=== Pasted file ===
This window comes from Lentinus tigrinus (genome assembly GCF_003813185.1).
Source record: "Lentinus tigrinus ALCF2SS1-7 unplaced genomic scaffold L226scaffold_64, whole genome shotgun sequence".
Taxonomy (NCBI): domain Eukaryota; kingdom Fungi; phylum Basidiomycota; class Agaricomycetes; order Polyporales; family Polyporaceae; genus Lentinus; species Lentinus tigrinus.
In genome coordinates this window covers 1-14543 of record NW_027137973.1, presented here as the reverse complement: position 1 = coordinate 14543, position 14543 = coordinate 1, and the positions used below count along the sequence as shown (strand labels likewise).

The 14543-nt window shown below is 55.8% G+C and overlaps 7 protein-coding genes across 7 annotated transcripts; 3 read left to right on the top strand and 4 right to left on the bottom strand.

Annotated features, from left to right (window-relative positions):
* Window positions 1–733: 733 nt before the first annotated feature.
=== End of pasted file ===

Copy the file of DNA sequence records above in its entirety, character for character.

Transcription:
This window comes from Lentinus tigrinus (genome assembly GCF_003813185.1).
Source record: "Lentinus tigrinus ALCF2SS1-7 unplaced genomic scaffold L226scaffold_64, whole genome shotgun sequence".
Taxonomy (NCBI): domain Eukaryota; kingdom Fungi; phylum Basidiomycota; class Agaricomycetes; order Polyporales; family Polyporaceae; genus Lentinus; species Lentinus tigrinus.
In genome coordinates this window covers 1-14543 of record NW_027137973.1, presented here as the reverse complement: position 1 = coordinate 14543, position 14543 = coordinate 1, and the positions used below count along the sequence as shown (strand labels likewise).

The 14543-nt window shown below is 55.8% G+C and overlaps 7 protein-coding genes across 7 annotated transcripts; 3 read left to right on the top strand and 4 right to left on the bottom strand.

Annotated features, from left to right (window-relative positions):
* Window positions 1–733: 733 nt before the first annotated feature.